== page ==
It may have been the first time a Labour Party leader had addressed an NFU Conference since 2008, but Sir Keir Starmer was clear that “farming matters” to his party.
He vowed to move Labour closer to the countryside in the next manifesto and called for a new relationship, under-pinned by a complete review of the party’s rural policies carried out by Defra Shadow Secretary Luke Pollard.
Admitting a “perceived distance”, he said:
“It’s more perception than reality, because in the last year Labour stood with British farming and stood up for rural communities, from fighting for high food standards, to protecting family farms.
“But it’s a perception that we can’t ignore any longer. And we won’t ignore any longer.”
The new relationship started with a thank you to a sector that he said had “stepped up when Britain needed you most” during the pandemic.
With manifestos some time away, Sir Keir called for the government to encourage more people to buy British food. As part of that, he said that more of the £2.4 billion spend on public sector catering should go to British farmers and producers.
Elsewhere, he said that three-quarters of farmers feared that future, post-CAP farm support measures would prove insufficient. Sir Keir called for action to address “serious and growing problems” there.
The Labour leader said there needed to be a step-change in investment in agricultural skills, with a wage subsidy for apprentices. And he suggested that the party’s proposed British Recovery Bonds – a government savings scheme with the cash raised spent on post-Covid projects – might benefit farmers repeatedly hit by flooding.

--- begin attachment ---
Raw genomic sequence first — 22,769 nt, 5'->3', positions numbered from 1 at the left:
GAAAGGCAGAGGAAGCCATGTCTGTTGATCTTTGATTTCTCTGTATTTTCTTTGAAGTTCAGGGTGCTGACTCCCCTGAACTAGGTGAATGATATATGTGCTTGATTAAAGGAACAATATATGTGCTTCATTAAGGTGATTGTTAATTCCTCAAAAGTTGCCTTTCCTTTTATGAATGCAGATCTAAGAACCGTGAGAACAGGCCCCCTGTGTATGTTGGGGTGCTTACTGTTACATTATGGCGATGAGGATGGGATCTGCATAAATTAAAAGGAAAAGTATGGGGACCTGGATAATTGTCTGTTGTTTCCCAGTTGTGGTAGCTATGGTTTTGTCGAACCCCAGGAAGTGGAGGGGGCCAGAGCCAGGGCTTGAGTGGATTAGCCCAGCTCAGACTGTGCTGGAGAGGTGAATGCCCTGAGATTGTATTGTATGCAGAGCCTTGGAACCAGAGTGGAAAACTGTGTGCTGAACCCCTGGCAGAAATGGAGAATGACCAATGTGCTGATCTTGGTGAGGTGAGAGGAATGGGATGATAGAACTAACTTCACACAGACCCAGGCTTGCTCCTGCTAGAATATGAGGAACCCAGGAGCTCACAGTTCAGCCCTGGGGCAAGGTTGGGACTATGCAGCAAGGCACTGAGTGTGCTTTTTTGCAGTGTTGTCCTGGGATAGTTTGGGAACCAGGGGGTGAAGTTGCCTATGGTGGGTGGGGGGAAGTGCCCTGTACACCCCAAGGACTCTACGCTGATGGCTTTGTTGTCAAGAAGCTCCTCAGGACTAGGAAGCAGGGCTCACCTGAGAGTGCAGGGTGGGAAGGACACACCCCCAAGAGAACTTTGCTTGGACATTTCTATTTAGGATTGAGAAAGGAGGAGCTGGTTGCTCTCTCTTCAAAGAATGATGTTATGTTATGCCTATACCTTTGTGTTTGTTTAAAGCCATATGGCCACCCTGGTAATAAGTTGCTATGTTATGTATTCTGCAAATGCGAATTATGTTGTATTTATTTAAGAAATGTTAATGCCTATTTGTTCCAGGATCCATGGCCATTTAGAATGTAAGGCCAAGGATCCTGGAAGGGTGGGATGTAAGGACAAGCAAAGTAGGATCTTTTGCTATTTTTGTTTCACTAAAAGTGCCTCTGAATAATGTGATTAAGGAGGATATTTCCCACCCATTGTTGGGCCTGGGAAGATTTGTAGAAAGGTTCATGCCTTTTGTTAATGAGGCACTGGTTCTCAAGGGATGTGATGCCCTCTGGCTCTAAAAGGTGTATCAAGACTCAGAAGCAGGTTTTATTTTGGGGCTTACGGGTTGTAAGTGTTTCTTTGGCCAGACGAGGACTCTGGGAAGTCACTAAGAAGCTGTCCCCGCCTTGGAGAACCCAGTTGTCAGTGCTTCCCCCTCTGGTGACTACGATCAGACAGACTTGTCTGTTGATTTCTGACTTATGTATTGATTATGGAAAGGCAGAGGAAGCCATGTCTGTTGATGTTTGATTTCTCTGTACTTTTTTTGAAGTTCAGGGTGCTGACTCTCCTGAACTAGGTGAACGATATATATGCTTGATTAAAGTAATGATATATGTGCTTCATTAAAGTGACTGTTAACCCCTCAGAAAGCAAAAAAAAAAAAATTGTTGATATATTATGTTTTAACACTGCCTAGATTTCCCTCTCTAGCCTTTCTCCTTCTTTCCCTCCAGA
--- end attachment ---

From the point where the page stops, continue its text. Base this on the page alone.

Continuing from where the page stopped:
He said he had been amazed at the resilience of those he visited in South Yorkshire in December. But he added:
“What shocked me most was that many of those families had come to accept that every few years this kind of thing could happen.
“That creates a permanent insecurity. And huge damage to local economies.
“We have to change this. This has to be a recovery that works for all parts of the economy and all parts of our country.”
Pressed on bovine TB policy, he recognised the “devastating impacts” and called for "another way forward" with vaccines “a part of that”.
Meanwhile, he rebuffed accusations of ‘playing politics’ with neonicotinoids, but admitted a difference of opinions. Such conversations “would be had”, he said, in the review of Labour's rural policies he promised in his speech.
More from NFU21:
- NFU21: Level up rural Britain to turbocharge Britain's green economy
- NFU21: Watch Prime Minister Boris Johnson's exclusive message for NFU members
- NFU21: Defra Secretary of State George Eustice announces Sustainable Farming Incentive pilot
- NFU21: International Trade Minister Liz Truss tells farmers to 'look east' for trade opportunities
- NFU21: Importance of future trade opportunities hammered home